Chapter 2 Financial Statements

Chapter 2 Financial Statements - Chapter 2 Financial...

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Unformatted text preview: Chapter 2 Financial Statements. Taxes. and Cash Flow CORPORATE FINANCE l mafia-Mm. (x..qu c m p. n. Vh’m-udml rm“... r.‘ All a“: nutle Chapter Outline - The Balance Sheet - The Income Statement - Taxes - Cash Flow The Balance Sheet - The balance sheet is a snapshot of the firm's assets and liabilities at a given point in time - Assets are listed in order of decreasing liquidity - Ease of conversion to cash without significant loss of value - Balance Sheet Identity - Assets = Liabilities + Stockholders' Equity 3 Figure 2.1 Yolal Value 0! Assets Tel-I Value 0! Linbllitiel and Sharaholder!‘ Emmy Not Working Capital t Long-0am debt Shareholderf eqan Market vs. Book Value - The balance sheet provides the book value of the assets, liabilities, and equity. - Market value is the price at which the assets, liabilities, or equity can actually be bought or sold. - Market value and book value are oflen very different. Why? - Which is more important to the decision- making process? Income Statement - The income statement is more like a video of the firm's operations for a specified period of time - You generally report revenues first and then deduct any expenses for the period - Matching principle — GAAP says to recognize revenue when it is fully earned and match expenses required to generate revenue to the period of recognition Taxes - The one thing about taxes we can rely on is that they will always be changing - Marginal vs. average tax rates — Marginal — the percentage paid on the next dollar earned - Average - the tax bill / taxable income - Other taxes — Property taxes - Foreign taxes 6% 2. Example: Marginal vs. Average Rates - Suppose your firm earns 54 million in taxable income. - What is the firm's tax liability? — What is the average tax rate? — What is the marginal tax rate? - If you are considering a project that will increase the firm's taxable income by $1 million, what tax rate should you use in your analysis? The Concept of Cash Flow - Cash flow is one of the most important pieces of information that a financial manager can derive from financial statements - The statement of cash flows does not provide us with the same information that we are looking at here - We will look at how cash is generated from utilizing assets and how it is paid to those who finance the purchase of the assets Table 2.5 l VN n» no- minty :- cur- nu- ucmm wow-r mm.“ - mi my.“ MW“. “.1 .W N- 7-... w u N c-mno-‘onimma-nio-mi ‘aH-hw‘v-flalhmkv. L:—.-....M...i "1’!K‘(-.,r‘y‘lv)4'! if: ...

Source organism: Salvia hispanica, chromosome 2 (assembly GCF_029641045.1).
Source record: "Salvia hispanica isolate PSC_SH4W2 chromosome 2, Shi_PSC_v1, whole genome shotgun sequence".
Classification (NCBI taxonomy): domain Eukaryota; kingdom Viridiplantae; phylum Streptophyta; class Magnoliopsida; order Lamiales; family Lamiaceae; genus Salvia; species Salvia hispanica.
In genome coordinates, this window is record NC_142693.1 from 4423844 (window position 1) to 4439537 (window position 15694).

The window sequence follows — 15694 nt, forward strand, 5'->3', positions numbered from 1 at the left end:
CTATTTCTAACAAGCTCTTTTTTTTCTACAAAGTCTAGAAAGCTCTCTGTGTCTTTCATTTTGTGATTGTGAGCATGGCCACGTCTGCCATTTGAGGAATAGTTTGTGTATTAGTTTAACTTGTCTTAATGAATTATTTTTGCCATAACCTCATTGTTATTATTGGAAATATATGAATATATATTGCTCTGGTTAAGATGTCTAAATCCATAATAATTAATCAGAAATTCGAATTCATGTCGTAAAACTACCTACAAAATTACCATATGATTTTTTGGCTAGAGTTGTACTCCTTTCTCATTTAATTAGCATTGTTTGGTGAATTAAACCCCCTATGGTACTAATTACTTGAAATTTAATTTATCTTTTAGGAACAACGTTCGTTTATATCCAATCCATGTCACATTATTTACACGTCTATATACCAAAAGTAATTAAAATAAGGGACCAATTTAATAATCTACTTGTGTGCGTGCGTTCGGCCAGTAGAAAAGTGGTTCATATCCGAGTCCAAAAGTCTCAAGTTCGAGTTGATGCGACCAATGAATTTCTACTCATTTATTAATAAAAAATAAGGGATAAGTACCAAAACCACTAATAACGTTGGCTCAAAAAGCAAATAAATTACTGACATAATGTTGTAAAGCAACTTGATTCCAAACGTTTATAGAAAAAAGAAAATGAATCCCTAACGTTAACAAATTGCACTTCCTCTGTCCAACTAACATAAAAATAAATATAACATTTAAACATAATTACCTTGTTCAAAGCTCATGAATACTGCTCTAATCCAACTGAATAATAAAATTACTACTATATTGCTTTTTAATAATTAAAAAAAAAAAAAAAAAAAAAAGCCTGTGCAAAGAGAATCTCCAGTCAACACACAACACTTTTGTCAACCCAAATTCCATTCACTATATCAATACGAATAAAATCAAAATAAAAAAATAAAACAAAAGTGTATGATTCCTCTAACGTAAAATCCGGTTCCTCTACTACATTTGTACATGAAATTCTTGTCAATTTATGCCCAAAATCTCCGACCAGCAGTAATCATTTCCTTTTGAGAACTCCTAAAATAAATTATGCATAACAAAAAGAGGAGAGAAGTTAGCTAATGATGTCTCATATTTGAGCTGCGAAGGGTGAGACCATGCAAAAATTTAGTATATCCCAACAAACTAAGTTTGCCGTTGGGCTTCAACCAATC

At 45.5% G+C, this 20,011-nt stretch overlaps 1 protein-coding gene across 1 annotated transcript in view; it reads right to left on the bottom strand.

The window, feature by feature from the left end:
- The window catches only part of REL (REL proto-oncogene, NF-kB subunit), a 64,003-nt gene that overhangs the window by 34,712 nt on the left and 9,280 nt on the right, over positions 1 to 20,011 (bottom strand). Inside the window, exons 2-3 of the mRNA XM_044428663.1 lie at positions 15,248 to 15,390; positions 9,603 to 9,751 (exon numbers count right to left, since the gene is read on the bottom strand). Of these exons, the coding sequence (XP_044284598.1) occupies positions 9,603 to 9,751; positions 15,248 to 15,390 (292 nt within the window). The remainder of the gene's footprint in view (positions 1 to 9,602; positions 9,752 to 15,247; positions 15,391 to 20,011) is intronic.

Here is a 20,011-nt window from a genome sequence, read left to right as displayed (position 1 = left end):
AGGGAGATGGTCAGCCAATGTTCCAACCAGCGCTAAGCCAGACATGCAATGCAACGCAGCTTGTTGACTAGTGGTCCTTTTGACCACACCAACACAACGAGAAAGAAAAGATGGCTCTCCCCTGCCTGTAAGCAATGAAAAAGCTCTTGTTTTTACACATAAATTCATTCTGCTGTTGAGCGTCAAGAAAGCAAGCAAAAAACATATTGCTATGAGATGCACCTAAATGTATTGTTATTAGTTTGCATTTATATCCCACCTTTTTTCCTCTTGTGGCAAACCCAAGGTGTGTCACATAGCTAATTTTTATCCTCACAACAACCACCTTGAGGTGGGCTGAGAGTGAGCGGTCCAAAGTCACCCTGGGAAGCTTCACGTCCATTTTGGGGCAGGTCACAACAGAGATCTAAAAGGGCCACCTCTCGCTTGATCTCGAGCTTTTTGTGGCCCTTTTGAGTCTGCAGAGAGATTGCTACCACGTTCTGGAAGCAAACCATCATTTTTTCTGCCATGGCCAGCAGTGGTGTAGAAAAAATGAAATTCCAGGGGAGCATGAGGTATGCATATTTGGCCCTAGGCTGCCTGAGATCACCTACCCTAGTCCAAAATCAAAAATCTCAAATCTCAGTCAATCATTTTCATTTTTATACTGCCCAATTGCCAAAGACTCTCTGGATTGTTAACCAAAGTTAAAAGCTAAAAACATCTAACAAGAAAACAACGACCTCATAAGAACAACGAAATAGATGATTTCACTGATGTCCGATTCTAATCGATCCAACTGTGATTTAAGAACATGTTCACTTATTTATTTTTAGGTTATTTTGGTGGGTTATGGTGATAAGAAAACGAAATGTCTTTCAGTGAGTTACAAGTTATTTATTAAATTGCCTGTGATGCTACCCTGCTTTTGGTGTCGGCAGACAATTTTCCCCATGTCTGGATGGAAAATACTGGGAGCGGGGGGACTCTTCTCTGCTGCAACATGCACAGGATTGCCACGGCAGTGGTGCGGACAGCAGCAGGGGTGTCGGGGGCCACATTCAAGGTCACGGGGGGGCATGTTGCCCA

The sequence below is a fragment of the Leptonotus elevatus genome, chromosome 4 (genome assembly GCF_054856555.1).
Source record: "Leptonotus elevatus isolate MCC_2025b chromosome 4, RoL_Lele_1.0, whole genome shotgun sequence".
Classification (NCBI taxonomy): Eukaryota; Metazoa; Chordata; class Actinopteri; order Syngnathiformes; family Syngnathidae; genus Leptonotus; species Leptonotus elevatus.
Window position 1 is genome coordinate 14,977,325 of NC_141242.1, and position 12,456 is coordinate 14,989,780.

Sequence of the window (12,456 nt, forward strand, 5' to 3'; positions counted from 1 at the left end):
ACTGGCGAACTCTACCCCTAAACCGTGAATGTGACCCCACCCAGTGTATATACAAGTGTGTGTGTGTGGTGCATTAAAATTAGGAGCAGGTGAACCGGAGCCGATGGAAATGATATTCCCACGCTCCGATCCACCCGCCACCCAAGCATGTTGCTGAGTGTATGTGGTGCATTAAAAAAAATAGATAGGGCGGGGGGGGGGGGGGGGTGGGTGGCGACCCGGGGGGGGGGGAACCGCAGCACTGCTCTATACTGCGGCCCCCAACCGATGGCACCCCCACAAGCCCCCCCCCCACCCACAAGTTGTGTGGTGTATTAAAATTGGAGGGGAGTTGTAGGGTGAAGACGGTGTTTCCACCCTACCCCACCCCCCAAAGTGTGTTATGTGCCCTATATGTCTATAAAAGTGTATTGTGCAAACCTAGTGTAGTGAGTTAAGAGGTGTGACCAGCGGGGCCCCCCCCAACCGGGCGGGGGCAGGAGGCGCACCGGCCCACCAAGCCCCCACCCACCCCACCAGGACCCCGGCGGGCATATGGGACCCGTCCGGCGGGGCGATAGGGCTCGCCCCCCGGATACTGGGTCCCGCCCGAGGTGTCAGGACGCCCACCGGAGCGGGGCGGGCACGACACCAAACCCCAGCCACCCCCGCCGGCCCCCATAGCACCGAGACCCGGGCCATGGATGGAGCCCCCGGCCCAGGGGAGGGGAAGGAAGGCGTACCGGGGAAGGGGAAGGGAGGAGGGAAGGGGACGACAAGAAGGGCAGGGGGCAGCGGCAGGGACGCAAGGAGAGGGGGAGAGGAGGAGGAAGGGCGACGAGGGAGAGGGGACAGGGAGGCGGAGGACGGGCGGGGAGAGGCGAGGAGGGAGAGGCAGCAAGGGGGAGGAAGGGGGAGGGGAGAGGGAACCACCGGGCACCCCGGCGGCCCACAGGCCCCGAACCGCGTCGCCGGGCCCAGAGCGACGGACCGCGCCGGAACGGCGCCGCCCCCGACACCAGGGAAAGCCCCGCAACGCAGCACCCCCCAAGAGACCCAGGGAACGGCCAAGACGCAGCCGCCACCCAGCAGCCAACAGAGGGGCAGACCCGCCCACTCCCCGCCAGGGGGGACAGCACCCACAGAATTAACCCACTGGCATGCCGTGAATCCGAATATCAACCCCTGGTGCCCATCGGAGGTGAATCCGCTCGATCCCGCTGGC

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This note was uploaded on 04/05/2011 for the course FIN 350 taught by Professor Debruinne during the Winter '11 term at Grand Valley State.

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Chapter 2 Financial Statements - Chapter 2 Financial...

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